However, it has heretofore not been appreciated that the ornamental foliage can also be utilized as an enhanced source of biological filtration. Although the normal surface area of the foliage is insufficient to support a large population of aerobic bacteria, the surface of the foliage can be modified to significantly increase the available surface area for such aerobic organisms.
The increase can be achieved by providing the surface of the foliage with a rough, matte finish which would include hills and valleys of microscopic scale. The presence of the rough surface texture is insufficient to disturb the aesthetic appearance of the foliage. At the same time, because of the rough granular surface texture, the area presented and available for the propagation of bacterial organisms which are active in biological filtration is dramatically increased.
The matte finish can be provided by sand blasting the mold during the production of the mold. All plants produced from the mold will then have a matte finish. Other types of rough surface can be achieved by utilizing other processes. For example the surface of the plants can be directly etched to provide the matte finish by using chemical or laser etching techniques.
The provision of the rough, surface texture not only aids in the propagation of bacteria for biological filtration of the aquarium water, but also provides for diffusion of the light striking the surface of the foliage which gives the plants a more opaque rather than translucent appearance, thereby further improving the life-like nature of the foliage.
Accordingly, it is an object of the present invention to provide ornamental foliage for use within an aquarium environment which aids in the biological filtration of the aquarium without disturbing the aesthetic appearance of the foliage.
A further object of the present invention is to provide accessories for use in an aquarium, whereby the accessories not only enhance the environment of the aquarium, but also provide additional support organisms which cause biological filtration of the aquarium water.
Yet another object of the present invention is to provide for biological filtration of an aquarium through the use of ornamental accessories which support the propagation of aerobic organisms which cause biological filtration.
Still another object of the present invention is to provide ornamental foliage for use within an aquarium environment, the foliage having a rough, granular surface texture such as a matte finish, which increases the available surface area for the propagation of organisms active in biological filtration.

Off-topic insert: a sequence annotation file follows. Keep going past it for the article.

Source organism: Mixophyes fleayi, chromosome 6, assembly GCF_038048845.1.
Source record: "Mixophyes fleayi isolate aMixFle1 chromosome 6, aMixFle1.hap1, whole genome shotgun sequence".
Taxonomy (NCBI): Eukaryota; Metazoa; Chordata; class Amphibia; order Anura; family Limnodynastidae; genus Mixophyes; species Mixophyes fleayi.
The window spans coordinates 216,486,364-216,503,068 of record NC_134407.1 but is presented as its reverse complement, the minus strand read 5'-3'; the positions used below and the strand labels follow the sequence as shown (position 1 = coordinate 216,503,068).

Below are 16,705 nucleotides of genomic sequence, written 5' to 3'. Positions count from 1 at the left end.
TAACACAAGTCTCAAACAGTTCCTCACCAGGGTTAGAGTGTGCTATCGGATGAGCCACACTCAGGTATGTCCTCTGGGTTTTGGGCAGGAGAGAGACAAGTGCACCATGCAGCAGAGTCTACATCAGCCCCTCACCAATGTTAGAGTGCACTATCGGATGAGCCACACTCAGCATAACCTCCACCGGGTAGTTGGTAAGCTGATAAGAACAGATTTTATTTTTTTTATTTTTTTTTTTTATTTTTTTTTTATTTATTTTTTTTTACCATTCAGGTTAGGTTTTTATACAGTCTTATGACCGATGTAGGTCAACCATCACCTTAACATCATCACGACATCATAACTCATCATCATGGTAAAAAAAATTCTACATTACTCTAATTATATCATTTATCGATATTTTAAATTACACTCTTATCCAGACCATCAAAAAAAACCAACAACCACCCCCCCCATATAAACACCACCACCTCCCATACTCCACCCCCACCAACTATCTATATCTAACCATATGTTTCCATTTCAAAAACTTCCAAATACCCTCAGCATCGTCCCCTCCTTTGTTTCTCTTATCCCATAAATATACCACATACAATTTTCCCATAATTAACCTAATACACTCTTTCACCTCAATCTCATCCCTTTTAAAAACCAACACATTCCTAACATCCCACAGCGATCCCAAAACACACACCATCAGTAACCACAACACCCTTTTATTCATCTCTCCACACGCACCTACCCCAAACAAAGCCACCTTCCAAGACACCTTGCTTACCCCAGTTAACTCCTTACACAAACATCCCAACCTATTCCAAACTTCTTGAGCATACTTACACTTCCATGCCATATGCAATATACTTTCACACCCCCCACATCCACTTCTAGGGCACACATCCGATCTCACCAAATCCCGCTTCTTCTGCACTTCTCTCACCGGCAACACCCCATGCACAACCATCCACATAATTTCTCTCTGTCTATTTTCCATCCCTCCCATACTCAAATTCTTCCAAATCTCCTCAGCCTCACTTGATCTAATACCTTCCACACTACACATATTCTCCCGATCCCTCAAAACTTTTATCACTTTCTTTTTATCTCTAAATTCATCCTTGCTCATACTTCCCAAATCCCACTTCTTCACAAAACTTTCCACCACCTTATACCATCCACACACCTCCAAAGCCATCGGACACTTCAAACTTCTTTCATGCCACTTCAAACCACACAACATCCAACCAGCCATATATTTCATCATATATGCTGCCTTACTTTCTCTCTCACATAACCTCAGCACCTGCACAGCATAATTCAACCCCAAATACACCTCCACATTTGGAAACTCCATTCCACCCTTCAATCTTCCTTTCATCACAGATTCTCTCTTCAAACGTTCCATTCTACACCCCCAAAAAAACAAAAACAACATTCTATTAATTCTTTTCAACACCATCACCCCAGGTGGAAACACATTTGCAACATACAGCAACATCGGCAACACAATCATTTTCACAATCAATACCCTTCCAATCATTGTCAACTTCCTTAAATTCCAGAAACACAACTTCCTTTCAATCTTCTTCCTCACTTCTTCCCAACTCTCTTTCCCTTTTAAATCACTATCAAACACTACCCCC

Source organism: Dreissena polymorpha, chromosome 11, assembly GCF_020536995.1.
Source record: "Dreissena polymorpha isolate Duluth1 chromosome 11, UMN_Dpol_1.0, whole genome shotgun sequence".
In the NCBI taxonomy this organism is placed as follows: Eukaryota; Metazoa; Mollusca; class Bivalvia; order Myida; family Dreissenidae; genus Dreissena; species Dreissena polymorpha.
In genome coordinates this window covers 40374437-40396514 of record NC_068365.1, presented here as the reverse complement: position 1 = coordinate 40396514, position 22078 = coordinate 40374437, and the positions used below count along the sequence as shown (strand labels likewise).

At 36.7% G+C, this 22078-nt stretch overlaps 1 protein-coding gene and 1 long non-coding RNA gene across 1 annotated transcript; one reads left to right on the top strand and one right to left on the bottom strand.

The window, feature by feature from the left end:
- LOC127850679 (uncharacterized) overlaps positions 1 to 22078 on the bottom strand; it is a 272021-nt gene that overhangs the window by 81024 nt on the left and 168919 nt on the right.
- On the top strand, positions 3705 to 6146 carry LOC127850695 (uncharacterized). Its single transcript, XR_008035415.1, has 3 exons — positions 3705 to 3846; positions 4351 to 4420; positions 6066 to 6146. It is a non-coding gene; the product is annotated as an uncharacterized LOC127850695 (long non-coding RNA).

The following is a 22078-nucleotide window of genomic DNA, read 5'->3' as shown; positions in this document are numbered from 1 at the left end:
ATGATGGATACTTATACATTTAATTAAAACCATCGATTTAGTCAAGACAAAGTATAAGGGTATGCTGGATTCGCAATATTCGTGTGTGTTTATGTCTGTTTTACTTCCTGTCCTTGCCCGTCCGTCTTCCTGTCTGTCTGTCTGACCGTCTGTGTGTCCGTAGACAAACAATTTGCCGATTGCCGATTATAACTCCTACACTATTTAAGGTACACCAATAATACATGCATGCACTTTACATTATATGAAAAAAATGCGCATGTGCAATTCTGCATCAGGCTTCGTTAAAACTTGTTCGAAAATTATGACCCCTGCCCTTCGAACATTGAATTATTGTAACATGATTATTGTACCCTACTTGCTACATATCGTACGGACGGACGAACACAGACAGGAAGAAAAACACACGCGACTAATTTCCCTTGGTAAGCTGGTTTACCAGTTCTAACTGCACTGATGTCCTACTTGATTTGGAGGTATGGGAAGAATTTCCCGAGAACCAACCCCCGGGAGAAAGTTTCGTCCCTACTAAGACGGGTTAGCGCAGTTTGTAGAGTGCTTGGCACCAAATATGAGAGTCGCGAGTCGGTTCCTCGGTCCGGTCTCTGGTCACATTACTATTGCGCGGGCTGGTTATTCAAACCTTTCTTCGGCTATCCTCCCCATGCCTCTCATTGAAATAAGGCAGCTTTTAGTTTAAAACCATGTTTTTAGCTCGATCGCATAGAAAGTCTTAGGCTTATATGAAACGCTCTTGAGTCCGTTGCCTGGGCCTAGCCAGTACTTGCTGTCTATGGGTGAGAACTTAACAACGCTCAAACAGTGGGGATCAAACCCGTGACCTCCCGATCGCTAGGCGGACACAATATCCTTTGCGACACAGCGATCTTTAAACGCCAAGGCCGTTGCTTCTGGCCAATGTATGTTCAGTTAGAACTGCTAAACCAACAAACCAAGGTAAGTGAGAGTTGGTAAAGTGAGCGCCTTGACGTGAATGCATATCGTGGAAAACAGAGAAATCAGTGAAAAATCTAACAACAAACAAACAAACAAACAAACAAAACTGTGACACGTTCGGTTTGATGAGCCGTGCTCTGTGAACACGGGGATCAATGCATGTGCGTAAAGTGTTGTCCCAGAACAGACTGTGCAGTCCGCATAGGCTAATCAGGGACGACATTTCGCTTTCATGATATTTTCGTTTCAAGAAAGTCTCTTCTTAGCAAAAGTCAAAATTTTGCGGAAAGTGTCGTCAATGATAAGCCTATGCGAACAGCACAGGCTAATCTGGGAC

Another object of the present invention is to provide a method of forming accessories for enhancing the biological filtration of an aquarium, by providing a rough, granular surface texture on the accessory and thus increase its surface area beyond that required for the design, in order to provide additional area for the support of organisms which cause biological filtration of the aquarium water.
In the drawings:
FIG. 1 is a side elevational view of an aquarium tank showing the presence of ornamental plants, in accordance with the present invention;
FIG. 2 is an enlarged fragmentary view of one of the plants in accordance with the present invention;
FIG. 3 is an enlarged micrographic view of a surface area of the ornamental plant of the present invention showing the rough, granular surface texture of the plant;
FIG. 4 is a cross sectional view taken along lines 4--4 of FIG. 3;
FIG. 5 is a fragmentary elevational view of another plant in accordance with the present invention;
FIG. 6 is an enlarged micrographic view of the surface area of the plant shown in FIG. 5;
FIG. 7 is an enlarged view of a surface area in accordance with a prior art ornamental plant, and
FIG. 8 is a cross-sectional view through an aquarium containing an air pump for providing an additional source of oxygenation for the aquarium water and to promote the propagation of aerobic bacterial growth on the surface area of the plants.
In the various figures in the drawing like reference characters designate like parts.
As shown in FIG. 1, aquarium 10 contains water 12 which provides an appropriate environment for the aquatic animals such as tropical fish 14. A gravel bed 16 is provided at the bottom of the aquarium. Anchored within the gravel bed are various artificial plants, including plants 18, 20 and 22. While the aquarium may typically include a filter for providing physical filtration of the suspended particles of toxic waste material, it may also include chemicals for chemical filtration of organic waste products contained within the water. Generally, there would also be provided additional aquarium equipment, such as an air pump, and the like.
In addition to these two forms of filtration, the aquarium would typically utilize biological filtration. Such biological filtration would include the presence of aerobic bacteria which would be available along the gravel bed. In a newly set up aquarium, biological filtration would not yet occur since the gravel is devoid of any nitrifying bacteria. However, the filtration process is often begun by starting a filter bed with a small amount of gravel from an old, established aquarium. With the presence of some fish in the aquarium, the waste products from the fish would permit the start-up bacteria to reproduce and spread over the new gravel.
The nitrifying aerobic bacteria require a high oxygen concentration such as is normally present in the water by reason of the surface air 24. However, it is important to provide adequate surface areas for the aerobic bacteria to attach themselves and propagate. As can be seen from FIG. 1, the only places available on which the aerobic bacteria can attach themselves are on the walls of the aquarium and the filter bed. However, this presents a somewhat limited available area.
The plants also constitute an available surface on which the aerobic bacteria can attach. However, again there is normally only a limited amount of surface area available on the plants.
Typically, the plants are formed of plastic material which can be molded. The particular shape is dependent upon the type of plant on which the mold is modeled. However, the surface of the plastic plant is normally one that is quite smooth. Occasionally, the surface may be striated in order to provide simulation of the veins of a leaf.